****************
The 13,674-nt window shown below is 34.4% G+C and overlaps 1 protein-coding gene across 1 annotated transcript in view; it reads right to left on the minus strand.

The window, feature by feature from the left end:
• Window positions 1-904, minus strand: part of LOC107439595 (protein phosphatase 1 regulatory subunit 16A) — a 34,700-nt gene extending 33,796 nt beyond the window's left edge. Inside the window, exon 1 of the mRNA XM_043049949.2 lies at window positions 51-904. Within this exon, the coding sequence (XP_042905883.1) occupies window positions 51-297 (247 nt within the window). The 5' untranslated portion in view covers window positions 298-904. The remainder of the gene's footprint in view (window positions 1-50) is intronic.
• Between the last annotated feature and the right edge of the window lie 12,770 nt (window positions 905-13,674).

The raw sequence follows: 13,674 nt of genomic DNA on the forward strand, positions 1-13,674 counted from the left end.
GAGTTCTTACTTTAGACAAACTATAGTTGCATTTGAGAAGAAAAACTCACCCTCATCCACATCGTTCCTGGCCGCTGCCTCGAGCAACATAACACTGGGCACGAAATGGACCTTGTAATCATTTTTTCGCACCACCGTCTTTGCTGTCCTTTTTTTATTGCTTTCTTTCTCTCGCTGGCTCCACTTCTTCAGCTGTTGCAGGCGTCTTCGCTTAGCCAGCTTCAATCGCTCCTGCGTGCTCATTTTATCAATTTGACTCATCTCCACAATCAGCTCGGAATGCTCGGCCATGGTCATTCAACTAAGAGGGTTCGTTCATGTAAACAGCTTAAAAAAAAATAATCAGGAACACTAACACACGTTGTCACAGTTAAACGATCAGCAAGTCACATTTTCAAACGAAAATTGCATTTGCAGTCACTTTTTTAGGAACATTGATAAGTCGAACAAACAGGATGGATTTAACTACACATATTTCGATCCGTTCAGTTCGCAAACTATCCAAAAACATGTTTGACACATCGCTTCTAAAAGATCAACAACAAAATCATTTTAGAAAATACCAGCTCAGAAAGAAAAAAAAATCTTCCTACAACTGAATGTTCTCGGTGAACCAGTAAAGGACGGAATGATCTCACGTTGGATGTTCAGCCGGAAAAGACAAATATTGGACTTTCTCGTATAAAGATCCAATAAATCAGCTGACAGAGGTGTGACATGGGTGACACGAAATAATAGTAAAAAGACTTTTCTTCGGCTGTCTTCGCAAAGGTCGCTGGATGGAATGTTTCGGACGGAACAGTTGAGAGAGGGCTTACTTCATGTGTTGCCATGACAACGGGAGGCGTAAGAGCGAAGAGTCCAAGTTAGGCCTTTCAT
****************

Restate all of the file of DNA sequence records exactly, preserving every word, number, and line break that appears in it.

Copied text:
The 13,674-nt window shown below is 34.4% G+C and overlaps 1 protein-coding gene across 1 annotated transcript in view; it reads right to left on the minus strand.

The window, feature by feature from the left end:
• Window positions 1-904, minus strand: part of LOC107439595 (protein phosphatase 1 regulatory subunit 16A) — a 34,700-nt gene extending 33,796 nt beyond the window's left edge. Inside the window, exon 1 of the mRNA XM_043049949.2 lies at window positions 51-904. Within this exon, the coding sequence (XP_042905883.1) occupies window positions 51-297 (247 nt within the window). The 5' untranslated portion in view covers window positions 298-904. The remainder of the gene's footprint in view (window positions 1-50) is intronic.
• Between the last annotated feature and the right edge of the window lie 12,770 nt (window positions 905-13,674).

The raw sequence follows: 13,674 nt of genomic DNA on the forward strand, positions 1-13,674 counted from the left end.
GAGTTCTTACTTTAGACAAACTATAGTTGCATTTGAGAAGAAAAACTCACCCTCATCCACATCGTTCCTGGCCGCTGCCTCGAGCAACATAACACTGGGCACGAAATGGACCTTGTAATCATTTTTTCGCACCACCGTCTTTGCTGTCCTTTTTTTATTGCTTTCTTTCTCTCGCTGGCTCCACTTCTTCAGCTGTTGCAGGCGTCTTCGCTTAGCCAGCTTCAATCGCTCCTGCGTGCTCATTTTATCAATTTGACTCATCTCCACAATCAGCTCGGAATGCTCGGCCATGGTCATTCAACTAAGAGGGTTCGTTCATGTAAACAGCTTAAAAAAAAATAATCAGGAACACTAACACACGTTGTCACAGTTAAACGATCAGCAAGTCACATTTTCAAACGAAAATTGCATTTGCAGTCACTTTTTTAGGAACATTGATAAGTCGAACAAACAGGATGGATTTAACTACACATATTTCGATCCGTTCAGTTCGCAAACTATCCAAAAACATGTTTGACACATCGCTTCTAAAAGATCAACAACAAAATCATTTTAGAAAATACCAGCTCAGAAAGAAAAAAAAATCTTCCTACAACTGAATGTTCTCGGTGAACCAGTAAAGGACGGAATGATCTCACGTTGGATGTTCAGCCGGAAAAGACAAATATTGGACTTTCTCGTATAAAGATCCAATAAATCAGCTGACAGAGGTGTGACATGGGTGACACGAAATAATAGTAAAAAGACTTTTCTTCGGCTGTCTTCGCAAAGGTCGCTGGATGGAATGTTTCGGACGGAACAGTTGAGAGAGGGCTTACTTCATGTGTTGCCATGACAACGGGAGGCGTAAGAGCGAAGAGTCCAAGTTAGGCCTTTCAT